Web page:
Any of the ADC 108, the digital downconverter 115, the acquisition memory 130, the controller 140 including the power detector/demodulator section 145 and the trigger section 147, and the display unit 150, may exist in or be implemented using hardware, software, firmware, or by any combination thereof.

FIG. 3 illustrates a block diagram of the power detector/demodulator section 145 of FIGS. 1A and 2, in accordance with an example embodiment of the invention. In many modern communication systems, signals such as RF signals are not on all of the time. Rather, a signal is pulsed on, information is communicated, and then the signal is turned off. The power detector/demodulator section 145 prevents the generation of invalid data from the noise present when no RF signal is present, among other suitable operations.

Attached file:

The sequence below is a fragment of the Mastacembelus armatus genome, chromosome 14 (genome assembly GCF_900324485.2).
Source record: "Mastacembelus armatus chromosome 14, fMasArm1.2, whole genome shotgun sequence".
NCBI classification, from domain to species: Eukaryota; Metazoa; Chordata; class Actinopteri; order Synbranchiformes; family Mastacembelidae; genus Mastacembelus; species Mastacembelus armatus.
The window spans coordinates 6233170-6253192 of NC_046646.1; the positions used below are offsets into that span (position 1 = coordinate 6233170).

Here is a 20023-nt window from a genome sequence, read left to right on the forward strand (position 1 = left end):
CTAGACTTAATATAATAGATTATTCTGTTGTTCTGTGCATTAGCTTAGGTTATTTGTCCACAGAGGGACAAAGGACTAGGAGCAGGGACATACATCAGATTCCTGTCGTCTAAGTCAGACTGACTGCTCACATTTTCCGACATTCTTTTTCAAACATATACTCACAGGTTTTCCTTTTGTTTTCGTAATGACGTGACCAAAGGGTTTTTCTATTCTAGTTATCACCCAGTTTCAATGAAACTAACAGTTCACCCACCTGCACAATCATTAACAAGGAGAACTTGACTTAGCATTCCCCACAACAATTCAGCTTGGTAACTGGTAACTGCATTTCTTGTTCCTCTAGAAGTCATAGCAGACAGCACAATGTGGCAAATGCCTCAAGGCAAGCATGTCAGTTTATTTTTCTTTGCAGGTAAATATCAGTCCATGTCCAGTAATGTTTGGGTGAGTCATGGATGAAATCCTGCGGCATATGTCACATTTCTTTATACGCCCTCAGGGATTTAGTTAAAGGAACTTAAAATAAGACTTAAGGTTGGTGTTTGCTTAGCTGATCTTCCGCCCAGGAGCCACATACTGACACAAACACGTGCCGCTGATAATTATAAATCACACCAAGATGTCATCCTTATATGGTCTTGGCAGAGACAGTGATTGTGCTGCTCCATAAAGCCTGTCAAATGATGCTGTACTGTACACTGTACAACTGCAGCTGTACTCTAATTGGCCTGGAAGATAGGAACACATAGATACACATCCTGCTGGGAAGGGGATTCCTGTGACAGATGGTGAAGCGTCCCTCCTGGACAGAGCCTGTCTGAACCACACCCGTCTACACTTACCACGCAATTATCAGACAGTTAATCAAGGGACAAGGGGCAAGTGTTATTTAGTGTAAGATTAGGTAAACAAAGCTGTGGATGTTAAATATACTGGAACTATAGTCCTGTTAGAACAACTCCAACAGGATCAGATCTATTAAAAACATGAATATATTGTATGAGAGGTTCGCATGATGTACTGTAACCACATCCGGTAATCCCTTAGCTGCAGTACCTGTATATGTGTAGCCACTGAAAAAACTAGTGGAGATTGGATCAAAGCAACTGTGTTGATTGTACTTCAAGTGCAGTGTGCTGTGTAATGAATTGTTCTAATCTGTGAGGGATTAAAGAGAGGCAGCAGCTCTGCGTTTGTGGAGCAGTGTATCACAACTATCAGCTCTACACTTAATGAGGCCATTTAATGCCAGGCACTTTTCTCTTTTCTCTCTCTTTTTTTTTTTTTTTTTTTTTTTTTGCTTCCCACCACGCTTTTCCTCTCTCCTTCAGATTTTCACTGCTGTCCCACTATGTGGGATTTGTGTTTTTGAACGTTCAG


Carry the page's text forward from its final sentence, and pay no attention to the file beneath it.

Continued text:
For example, the power detector 300 can determine a power level using the I and Q baseband component information. More specifically, the power detector 300 can determine the envelope power of the RF signal by computing I^2+Q^2, or in other words, the square of I added to the square of Q. A predefined or user-definable power threshold 310 is compared to the power level generated by the power detector 300. A comparator 305 is operatively coupled to the power detector 300 and configured to compare the power threshold 310 with the power level received from the power detector 300. As a result, the comparator 305 produces a logic signal 315. The logic signal 315 can be used for enabling one or more demodulators such as phase demodulator 320 and frequency demodulator 325. It should be understood that a “demodulator” can include different types of demodulator circuitry or software, including such things as phase, frequency or amplitude discriminators, and/or any type of suitable demodulator. The demodulators can also include, for example, quadrature amplitude modulation (QAM), quadrature phase-shift keying (QPSK), and/or pulse-amplitude modulation (PAM) components, among other possibilities.